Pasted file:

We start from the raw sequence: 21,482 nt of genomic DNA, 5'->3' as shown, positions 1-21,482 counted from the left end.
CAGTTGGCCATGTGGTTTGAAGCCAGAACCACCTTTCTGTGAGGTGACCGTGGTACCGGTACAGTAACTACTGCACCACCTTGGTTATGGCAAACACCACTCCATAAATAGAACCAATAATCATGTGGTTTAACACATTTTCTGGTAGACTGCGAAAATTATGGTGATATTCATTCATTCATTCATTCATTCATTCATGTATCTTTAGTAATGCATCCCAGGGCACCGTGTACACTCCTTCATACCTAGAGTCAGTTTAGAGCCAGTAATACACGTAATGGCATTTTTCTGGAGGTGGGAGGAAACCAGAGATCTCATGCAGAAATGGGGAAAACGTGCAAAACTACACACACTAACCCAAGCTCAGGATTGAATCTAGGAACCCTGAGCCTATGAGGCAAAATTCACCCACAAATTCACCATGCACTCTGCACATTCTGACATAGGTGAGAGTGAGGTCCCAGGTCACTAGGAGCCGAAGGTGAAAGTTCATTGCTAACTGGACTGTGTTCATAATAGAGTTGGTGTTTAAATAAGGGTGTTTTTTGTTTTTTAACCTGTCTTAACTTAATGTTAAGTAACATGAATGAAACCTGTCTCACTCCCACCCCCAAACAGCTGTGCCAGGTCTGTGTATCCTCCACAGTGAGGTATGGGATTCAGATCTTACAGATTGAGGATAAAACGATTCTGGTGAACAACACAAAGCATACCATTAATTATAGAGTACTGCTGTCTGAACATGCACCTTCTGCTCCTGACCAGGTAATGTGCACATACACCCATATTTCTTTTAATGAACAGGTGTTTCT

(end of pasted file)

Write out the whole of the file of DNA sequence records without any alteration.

We start from the raw sequence: 21,482 nt of genomic DNA, 5'->3' as shown, positions 1-21,482 counted from the left end.
CAGTTGGCCATGTGGTTTGAAGCCAGAACCACCTTTCTGTGAGGTGACCGTGGTACCGGTACAGTAACTACTGCACCACCTTGGTTATGGCAAACACCACTCCATAAATAGAACCAATAATCATGTGGTTTAACACATTTTCTGGTAGACTGCGAAAATTATGGTGATATTCATTCATTCATTCATTCATTCATTCATGTATCTTTAGTAATGCATCCCAGGGCACCGTGTACACTCCTTCATACCTAGAGTCAGTTTAGAGCCAGTAATACACGTAATGGCATTTTTCTGGAGGTGGGAGGAAACCAGAGATCTCATGCAGAAATGGGGAAAACGTGCAAAACTACACACACTAACCCAAGCTCAGGATTGAATCTAGGAACCCTGAGCCTATGAGGCAAAATTCACCCACAAATTCACCATGCACTCTGCACATTCTGACATAGGTGAGAGTGAGGTCCCAGGTCACTAGGAGCCGAAGGTGAAAGTTCATTGCTAACTGGACTGTGTTCATAATAGAGTTGGTGTTTAAATAAGGGTGTTTTTTGTTTTTTAACCTGTCTTAACTTAATGTTAAGTAACATGAATGAAACCTGTCTCACTCCCACCCCCAAACAGCTGTGCCAGGTCTGTGTATCCTCCACAGTGAGGTATGGGATTCAGATCTTACAGATTGAGGATAAAACGATTCTGGTGAACAACACAAAGCATACCATTAATTATAGAGTACTGCTGTCTGAACATGCACCTTCTGCTCCTGACCAGGTAATGTGCACATACACCCATATTTCTTTTAATGAACAGGTGTTTCT